Urbanity toward women; benevolence toward men; and humanity toward the brute creation.’ — Jonah Barrington
Richard Martin, (1754? – 1834) was an Irish MP, lawyer and a tireless advocate for the defenseless and mistreated. His efforts in Parliament created a body of law protecting animal rights. He inspired others to create the RSPCA. He searched out any who needed help–animals and humans, Irish rebels and ton debutantes. He expanded the meaning of being humane to encompass kind treatment toward all living things.
He was the Humanitarian to the Regency.
It was the Prince Regent who first christened him ‘Humanity.’ Dick Martin did not always see eye-to-eye with his sovereign, notably in his defense of the estranged Princess of Wales. But when news arrived that Humanity survived a shipwreck, His Highness was overjoyed. Back in Connemara, where Martin had given shelter and legal assistance to many a countryman during the Irish Rebellion of 1798, his preservation was treated as a matter of course:
“.. ‘No one need be afeared for the master; for if he was in the midst of a raging sea the prayers of widows and orphans would keep his head above water.’ “
Before he came to London and Royal notice, Richard Martin was known in Ireland as ‘Hair-trigger Dick,’ for the many duels he fought. His most famous conflict was waged over a dog that belonged to a family close to the Martins. The notorious Fighting Fitzgerald, whose violence was attributed to a botched trepanning, induced that family to produce their famous wolfhound Prime Sargeant for his admiring inspection.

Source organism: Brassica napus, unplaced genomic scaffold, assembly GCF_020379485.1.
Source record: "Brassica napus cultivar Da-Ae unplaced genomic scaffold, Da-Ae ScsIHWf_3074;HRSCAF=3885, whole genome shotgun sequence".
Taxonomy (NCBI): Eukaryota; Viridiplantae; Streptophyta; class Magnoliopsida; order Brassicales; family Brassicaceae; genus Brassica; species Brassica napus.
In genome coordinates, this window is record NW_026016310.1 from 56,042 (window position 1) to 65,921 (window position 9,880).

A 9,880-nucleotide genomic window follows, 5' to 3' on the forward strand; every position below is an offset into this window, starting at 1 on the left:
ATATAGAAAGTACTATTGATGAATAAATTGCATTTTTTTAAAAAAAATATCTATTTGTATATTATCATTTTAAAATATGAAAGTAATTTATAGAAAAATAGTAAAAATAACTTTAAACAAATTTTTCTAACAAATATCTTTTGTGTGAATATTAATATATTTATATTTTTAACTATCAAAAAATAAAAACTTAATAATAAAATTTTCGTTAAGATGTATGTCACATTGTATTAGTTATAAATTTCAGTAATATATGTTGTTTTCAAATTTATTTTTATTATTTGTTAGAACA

The madman shot the dog at point-blank range.
Everyone agreed it was murder, but it was Martin who called Fitzgerald to account. He pursued the murderer for years. Fitzgerald evaded him time and again by seeking refuge in jail and even breaking his second’s finger at one point. Martin’s own man forgot to show up with his pistols. A theater curtain contrived to trip and injure him as he ran after his quarry.
When the day of reckoning finally came, Fitzgerald, as most bullies are apt to do, succumbed to cowardice. He complained the ground was uneven. Then he took up an opposing position beyond the range of Hair-trigger Dick’s pistol.
“I will soon cure that,’ Martin retorted. ‘I will now march up until I lay my pistol on your face.’
The first Mrs. Martin cuckolded him. But the budding Humanity did not shoot his wife’s lover, as one might expect a hair-trigger duelist to do. He sued the man instead and won £10,000 in damages (a goodly sum of money in those days). Still, the compensation that really wasn’t began ‘to weigh heavily on him.’ He threw the award out of his carriage window, a few coins at a time, from the London courtroom all the way back home to Ireland.
He refused to file for divorce.
‘My distress in this unhappy business arose if possible more from the situation of the unhappy person (Mrs. Martin) in question than from what I in my person suffered.’
His efforts in London as an advocate for animal rights, both in Parliament and as a lawyer, are well-documented. In the courtroom he brought cases against drovers, slaughterhouses and ordinary citizens he spied abusing animals in the London streets. He was the Irish scourge of hackney and coach drivers.